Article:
Too Few Women In Industry Leadership Positions, Kraus Tells ICCO Summit
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Too Few Women In Industry Leadership Positions, Kraus Tells ICCO Summit

Despite some recent progress, only five of the world’s top 20 public relations firms are led by women, says APCO chief executive Margery Kraus.

Paul Holmes

PARIS—Despite some recent progress, only five of the world’s top 20 public relations firms are led by women, APCO chief executive Margery Kraus—one of those five—told the International Communications Consultancy Organisation Summit in Paris this morning. “Our industry has so many women in it, but so few in leadership positions.”

Almost three-quarters (73 percent) of PRSA members are women, Kraus says, and two-thirds o(63 percent) f communications majors are women, a suggestion that things might be improvement. But four out of five leadership positions are held by men. Even more troubling, the average earning of women in 2006 was 69 percent of men’s average; in 2010, it was just 60 percent—suggesting that things might be getting worse.

“We’re not good at advancing women or women are just not as good at negotiating,” says Kraus, who believes that both sides need to learn how to talk to each other. “I can’ help wondering whether some of the start-ups led by women came about because of the perceived lack of opportunities at big agencies.”

Looking at the historically subordinate role of women in many businesses, Kraus cited the famous quote about dancer Ginger Rogers, who “had to do everything [Fred Astaire} did, but she had to do it backwards and in high heels.” And, says Kraus, she—like women in business, “had to make it look easy.”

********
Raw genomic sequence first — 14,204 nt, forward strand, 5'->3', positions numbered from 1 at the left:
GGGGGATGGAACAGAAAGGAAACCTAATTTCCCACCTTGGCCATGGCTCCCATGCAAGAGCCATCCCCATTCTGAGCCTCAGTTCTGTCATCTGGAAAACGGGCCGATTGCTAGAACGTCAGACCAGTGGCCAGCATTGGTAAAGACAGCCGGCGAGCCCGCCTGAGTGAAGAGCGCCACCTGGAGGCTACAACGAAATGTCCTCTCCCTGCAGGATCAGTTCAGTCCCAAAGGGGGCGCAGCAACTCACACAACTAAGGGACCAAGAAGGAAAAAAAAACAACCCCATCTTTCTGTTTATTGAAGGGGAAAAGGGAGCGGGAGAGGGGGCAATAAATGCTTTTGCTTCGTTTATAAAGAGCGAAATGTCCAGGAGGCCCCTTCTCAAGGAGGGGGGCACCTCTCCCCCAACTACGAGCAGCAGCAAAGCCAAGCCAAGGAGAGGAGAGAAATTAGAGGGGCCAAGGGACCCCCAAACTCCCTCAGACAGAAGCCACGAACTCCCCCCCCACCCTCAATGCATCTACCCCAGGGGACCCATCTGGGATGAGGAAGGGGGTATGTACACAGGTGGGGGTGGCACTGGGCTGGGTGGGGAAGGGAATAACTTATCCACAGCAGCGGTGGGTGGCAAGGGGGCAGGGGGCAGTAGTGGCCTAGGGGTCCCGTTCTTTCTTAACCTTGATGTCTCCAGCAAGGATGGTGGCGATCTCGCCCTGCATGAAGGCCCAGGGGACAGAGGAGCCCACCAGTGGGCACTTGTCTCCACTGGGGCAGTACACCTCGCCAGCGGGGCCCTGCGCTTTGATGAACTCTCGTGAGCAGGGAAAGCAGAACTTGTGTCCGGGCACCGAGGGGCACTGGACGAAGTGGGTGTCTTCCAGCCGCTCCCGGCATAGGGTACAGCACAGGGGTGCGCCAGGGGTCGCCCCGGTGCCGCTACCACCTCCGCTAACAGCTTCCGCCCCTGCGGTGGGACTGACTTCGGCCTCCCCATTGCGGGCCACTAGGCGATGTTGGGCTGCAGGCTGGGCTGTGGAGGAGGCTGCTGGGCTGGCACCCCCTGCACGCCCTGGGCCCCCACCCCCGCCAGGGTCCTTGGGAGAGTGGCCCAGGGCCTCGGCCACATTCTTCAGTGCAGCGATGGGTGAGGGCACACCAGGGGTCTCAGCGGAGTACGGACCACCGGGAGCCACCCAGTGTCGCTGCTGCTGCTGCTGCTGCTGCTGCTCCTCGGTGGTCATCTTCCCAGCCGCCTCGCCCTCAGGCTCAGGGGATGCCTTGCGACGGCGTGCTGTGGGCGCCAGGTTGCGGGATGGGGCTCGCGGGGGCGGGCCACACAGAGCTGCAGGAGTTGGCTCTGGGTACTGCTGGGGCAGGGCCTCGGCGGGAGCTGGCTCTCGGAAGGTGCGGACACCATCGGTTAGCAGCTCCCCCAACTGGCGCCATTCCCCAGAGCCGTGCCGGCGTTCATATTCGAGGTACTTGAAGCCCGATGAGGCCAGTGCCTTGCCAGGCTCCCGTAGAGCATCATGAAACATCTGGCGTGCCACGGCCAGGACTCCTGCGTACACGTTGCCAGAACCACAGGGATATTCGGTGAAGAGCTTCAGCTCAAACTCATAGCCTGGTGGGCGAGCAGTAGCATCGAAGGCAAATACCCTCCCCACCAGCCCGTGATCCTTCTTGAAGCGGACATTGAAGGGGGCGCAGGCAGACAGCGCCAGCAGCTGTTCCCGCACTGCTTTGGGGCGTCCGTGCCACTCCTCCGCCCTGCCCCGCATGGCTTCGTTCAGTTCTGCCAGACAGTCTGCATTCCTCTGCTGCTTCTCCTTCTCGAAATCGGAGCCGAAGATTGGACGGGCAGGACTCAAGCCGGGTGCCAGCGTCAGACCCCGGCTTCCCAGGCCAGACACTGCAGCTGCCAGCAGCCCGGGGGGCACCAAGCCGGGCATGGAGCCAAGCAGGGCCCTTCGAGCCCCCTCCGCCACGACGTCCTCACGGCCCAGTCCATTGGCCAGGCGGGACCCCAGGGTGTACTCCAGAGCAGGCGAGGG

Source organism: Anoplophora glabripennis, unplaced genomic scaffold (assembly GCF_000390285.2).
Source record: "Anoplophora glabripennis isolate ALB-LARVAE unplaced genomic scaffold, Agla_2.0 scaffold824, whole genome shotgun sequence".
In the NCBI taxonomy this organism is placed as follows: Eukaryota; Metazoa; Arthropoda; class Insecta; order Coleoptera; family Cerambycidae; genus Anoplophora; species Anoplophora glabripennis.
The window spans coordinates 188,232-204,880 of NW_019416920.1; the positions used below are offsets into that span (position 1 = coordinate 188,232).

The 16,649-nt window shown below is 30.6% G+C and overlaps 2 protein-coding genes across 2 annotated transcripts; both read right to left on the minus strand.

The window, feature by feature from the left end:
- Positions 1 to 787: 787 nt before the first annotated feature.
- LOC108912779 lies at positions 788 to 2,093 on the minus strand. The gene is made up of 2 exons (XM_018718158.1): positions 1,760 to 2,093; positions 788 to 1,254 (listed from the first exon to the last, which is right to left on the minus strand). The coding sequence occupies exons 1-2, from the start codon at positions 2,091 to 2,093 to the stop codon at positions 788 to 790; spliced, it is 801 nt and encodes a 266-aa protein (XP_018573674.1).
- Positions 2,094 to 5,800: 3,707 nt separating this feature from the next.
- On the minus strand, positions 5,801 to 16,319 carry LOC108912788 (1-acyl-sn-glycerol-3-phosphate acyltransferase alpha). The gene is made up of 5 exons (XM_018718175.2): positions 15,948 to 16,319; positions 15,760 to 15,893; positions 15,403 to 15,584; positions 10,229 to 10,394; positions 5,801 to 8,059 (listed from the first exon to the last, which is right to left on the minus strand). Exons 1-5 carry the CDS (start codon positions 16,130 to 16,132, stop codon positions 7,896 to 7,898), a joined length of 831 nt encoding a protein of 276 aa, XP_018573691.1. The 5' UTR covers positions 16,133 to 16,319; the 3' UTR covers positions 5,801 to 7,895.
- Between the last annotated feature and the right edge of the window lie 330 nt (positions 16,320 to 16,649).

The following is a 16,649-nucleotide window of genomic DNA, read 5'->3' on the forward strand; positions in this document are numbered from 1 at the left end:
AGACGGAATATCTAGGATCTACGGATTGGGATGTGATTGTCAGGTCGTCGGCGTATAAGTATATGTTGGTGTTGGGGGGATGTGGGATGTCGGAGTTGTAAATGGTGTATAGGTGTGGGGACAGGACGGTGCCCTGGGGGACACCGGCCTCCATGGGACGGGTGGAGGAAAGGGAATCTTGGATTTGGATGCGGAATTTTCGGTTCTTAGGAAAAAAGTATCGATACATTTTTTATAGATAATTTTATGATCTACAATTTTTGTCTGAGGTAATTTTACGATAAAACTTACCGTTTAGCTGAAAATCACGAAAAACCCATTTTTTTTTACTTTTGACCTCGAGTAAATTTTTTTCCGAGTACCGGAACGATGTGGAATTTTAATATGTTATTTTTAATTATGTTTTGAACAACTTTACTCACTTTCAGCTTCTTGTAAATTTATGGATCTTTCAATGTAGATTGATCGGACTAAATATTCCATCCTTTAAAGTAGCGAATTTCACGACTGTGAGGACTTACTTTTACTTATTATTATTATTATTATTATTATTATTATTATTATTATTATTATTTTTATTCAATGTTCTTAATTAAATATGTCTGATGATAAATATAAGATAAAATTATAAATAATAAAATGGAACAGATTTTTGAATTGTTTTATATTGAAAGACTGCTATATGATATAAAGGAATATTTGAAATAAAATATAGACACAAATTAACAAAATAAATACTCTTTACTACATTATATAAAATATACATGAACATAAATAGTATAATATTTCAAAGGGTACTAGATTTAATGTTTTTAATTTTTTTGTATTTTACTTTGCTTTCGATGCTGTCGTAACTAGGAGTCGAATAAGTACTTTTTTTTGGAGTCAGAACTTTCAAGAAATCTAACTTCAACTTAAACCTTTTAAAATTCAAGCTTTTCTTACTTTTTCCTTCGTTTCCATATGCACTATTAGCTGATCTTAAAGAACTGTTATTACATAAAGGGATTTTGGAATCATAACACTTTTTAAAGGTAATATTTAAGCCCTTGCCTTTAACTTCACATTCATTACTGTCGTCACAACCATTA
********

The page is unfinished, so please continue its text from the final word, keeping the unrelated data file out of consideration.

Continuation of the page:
She also cited the differences between genders discussed in books like “Women are from Venus, Men are from Mars.” Says Kraus, “If you offer a man and woman the same job, the man will say ‘great, let’s go for it’ and the woman will say, ‘I never did that before.’ You have to check yourself, listen to what people are saying and think about what they really need.”

Kraus says that in her early career she was reluctant to take credit for all the work she did “because I worked for men who were very ambitious.”

More recently, she attended a meeting at her own company at which the men walked into the room and took seats around the table. The women took up positions around the sides of the room.

For women, she offered simple advice: “Don’t feel inferior.”

For men: “Try to understand the message you are getting beyond the words you are getting. And if you walk into a room and everyone in there looks just like you, do something about it. If you don’t, nothing will change. We live in an era in which the skills women bring to the workforce, along with the skills men already possess, can really add value.

“If you don’t do it out of passion, do it out of good business sense.”
 

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